A mile or so from the site of the last great battle of the American Revolution stands a monument to a more recent victory, won by the residents of this Tidewater community. It is the massive power plant of the Virginia Electric and Power and Co. and it is burning oil.

Until five years ago, the plant burned coal.

"It was miserable," recalled Robert Ripley Jr., York County commonwealth's attorney. "The ash was falling in buckets. You'd paint your house white and it would come out gray. You'd get up in the morning and you'd have dirt all over the car."

Backed by indignant citizens who fought the plant for two decades. Ripley sued. Vepco was indicted by a York County grand jury on a charge of criminal nuisance. In June 1972, just before the trial was to begin, the company signed a court order agreeing to switch from a coal to cleaner burning oil.

"It was the biggest thing that happened to improve the environment around here since Cornwallis surrendered at Yorktown," Ripley boasted in his courthouse office last week.

But now Yorktown is being ordered to swtich back. It and 149 other plants around the country are being ordered to burn domestically abundant coal instead of scarce oil and gas. The orders are part of a three-year-old conversion program that President Carter has promised to expand. It will, he hopes, reduce the nation's dependence on foreign oil.

Yorktown is a microcosm of the myriad problems of coal conversion. Utilities originally switched from a coal to oil during the late 1960s and early 1970s, when oil was cheap and new environmental laws discouraged coal. Now the same plants are being asked to do the reverse.

Some are converting voluntarily, but many are resisting because coal is difficult to handle and requires expensive new equipment to comply with ever-sticker air pollution laws.

Vepco says it could cost more than $150 million to comply with Federal Energy Administration orders to convert units as Yorktown, Chesterfield and Portsmouth to coal - costs that would be passed on to consumers. The utility spent $22 million to convert those plants to oil. Baltimore Gas & Electric and Pepco, which serve Maryland and the District, are under similar orders.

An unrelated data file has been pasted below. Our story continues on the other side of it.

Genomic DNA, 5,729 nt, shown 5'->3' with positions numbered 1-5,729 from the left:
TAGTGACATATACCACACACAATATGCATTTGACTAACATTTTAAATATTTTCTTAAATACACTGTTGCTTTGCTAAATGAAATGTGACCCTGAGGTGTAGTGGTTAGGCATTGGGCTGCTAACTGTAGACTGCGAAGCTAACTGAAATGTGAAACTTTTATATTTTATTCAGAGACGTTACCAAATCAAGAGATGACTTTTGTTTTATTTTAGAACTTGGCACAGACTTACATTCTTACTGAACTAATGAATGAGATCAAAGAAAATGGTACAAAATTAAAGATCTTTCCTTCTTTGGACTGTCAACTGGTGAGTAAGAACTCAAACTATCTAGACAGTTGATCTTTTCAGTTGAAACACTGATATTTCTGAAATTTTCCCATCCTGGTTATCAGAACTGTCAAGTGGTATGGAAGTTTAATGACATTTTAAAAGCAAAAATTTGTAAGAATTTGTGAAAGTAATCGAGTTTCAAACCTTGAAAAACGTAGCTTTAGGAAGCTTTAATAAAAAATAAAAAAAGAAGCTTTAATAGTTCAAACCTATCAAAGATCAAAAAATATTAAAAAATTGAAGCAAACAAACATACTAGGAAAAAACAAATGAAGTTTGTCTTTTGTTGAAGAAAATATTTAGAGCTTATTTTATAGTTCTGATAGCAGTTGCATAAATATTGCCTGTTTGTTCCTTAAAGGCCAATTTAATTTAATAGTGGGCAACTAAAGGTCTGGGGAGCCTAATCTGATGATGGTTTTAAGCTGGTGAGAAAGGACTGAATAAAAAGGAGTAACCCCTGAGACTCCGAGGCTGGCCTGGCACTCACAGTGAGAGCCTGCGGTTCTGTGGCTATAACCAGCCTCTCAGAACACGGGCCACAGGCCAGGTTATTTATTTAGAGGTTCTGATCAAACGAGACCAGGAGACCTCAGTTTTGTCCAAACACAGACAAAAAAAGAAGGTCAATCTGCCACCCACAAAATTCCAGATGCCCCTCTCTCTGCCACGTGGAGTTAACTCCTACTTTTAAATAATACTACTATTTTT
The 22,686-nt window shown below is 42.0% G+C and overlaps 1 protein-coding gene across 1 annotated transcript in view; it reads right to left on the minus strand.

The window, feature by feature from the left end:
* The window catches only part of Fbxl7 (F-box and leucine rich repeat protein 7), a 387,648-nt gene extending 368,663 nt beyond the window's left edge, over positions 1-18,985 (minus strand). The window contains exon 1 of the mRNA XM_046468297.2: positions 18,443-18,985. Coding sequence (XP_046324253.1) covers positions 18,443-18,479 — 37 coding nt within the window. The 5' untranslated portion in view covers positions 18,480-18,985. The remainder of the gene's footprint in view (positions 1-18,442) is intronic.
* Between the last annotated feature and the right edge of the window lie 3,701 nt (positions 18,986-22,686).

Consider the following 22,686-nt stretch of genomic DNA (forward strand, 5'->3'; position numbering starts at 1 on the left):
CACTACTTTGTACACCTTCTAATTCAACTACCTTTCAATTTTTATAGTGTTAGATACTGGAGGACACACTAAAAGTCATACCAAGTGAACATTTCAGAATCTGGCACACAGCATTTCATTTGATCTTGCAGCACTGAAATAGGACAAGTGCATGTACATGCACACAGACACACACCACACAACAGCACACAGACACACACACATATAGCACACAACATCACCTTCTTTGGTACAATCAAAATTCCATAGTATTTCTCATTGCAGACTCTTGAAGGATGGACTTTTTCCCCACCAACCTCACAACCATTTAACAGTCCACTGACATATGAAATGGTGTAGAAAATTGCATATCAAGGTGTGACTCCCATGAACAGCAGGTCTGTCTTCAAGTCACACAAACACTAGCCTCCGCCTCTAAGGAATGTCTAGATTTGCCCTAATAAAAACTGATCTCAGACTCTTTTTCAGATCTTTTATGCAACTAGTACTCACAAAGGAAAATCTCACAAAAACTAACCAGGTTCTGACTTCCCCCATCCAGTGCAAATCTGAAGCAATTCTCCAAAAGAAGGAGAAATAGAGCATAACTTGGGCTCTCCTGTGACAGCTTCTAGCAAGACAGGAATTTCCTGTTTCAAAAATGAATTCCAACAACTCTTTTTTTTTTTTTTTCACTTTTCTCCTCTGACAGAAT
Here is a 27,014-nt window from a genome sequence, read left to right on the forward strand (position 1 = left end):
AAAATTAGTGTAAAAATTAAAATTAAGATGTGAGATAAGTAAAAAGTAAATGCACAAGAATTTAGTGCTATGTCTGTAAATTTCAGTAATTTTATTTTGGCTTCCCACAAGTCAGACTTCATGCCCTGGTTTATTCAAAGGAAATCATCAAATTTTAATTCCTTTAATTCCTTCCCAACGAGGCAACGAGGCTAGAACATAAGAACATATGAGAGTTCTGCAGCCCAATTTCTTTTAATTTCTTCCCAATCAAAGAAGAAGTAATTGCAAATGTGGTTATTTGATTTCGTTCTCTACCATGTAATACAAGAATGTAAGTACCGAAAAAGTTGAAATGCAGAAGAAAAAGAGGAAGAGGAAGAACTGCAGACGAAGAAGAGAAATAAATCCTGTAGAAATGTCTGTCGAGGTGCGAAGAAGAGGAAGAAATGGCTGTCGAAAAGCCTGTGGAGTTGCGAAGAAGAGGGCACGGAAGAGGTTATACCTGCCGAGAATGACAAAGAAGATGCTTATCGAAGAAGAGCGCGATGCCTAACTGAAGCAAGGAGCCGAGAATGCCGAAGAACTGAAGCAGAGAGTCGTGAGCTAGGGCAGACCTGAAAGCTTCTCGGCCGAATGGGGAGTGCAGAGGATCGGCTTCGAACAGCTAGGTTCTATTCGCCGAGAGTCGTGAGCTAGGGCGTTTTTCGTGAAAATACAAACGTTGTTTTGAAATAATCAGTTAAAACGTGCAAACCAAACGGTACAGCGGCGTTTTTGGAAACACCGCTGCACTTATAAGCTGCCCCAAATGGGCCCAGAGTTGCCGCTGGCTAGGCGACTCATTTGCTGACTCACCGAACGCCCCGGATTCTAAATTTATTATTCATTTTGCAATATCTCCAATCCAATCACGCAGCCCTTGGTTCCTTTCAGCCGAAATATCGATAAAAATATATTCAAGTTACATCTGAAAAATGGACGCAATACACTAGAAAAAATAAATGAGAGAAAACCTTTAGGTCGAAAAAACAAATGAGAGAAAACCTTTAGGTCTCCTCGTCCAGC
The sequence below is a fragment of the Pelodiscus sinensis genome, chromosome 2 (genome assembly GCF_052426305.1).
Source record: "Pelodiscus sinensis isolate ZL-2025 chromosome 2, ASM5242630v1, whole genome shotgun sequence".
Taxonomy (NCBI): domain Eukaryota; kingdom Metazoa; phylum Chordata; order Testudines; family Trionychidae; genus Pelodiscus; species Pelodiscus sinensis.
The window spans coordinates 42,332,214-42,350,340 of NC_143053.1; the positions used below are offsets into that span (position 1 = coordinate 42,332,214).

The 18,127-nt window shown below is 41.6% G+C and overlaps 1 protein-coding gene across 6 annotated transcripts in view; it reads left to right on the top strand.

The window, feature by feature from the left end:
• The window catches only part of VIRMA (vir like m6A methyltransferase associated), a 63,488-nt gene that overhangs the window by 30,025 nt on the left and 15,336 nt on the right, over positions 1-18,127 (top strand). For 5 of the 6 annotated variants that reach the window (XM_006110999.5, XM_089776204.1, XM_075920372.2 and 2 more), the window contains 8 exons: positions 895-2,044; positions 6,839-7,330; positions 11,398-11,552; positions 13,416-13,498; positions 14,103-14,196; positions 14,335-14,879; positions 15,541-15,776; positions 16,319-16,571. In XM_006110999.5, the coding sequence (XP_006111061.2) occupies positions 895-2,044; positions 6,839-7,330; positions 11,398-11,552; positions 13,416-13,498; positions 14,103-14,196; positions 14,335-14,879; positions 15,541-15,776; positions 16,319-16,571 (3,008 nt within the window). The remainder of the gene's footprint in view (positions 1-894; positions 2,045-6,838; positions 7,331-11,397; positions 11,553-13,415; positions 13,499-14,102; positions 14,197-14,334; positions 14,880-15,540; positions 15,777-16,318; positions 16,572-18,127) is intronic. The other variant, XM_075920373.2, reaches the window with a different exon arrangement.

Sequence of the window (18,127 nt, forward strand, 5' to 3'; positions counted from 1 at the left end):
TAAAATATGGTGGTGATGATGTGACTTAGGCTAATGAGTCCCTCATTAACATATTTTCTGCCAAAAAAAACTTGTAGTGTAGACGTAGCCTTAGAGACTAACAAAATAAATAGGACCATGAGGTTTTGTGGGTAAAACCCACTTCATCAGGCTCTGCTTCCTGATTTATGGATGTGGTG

In communities across the country, coal-conversion orders are stirring fears that the air will become cloudy with smog, coal dust and noxious gases such as sulfur dioxide.

"It's an unbelievable paradox," Ripley said of the Yorktown order. "After all that litigation to get clean air, now they're going to turn around and make it dirty again."

FEA, which issued the preliminary orders to Vepco two years ago and plans to make them final soon, says the plants can be converted without violating air-quality standards. At Yorktown, however, the agency may have to go to court to overturn the 1972 agreement.

In that event, Ripley said, "we're not going to roll over and play dead. We'll insist that the best technology be used so we enjoy the same air quality we have now."

Converting two of Yorktown's boilers to coal - a third, built only for oil, is not under an order - would require a new electrostatic precipitator. This $5 million piece of equipment, as large as a 10-story building, collects ash from the burnt coal before it flies out of the stack. Custom-designed, it would take as long as four years to obtain, Vepco said.

Even then, according to Yorktown plant superintendent James Broaddus, "the cleanest coal unit in the world is dirtier than an oil plant."

Since coal is 10 per cent ash, and oil one-tenth of 1 per cent, the problem of disposing of 400 tons of additional ash a day is formidable. There is no room near the power plant, which sits in the middle of a residential area, so the ash must be tucked out.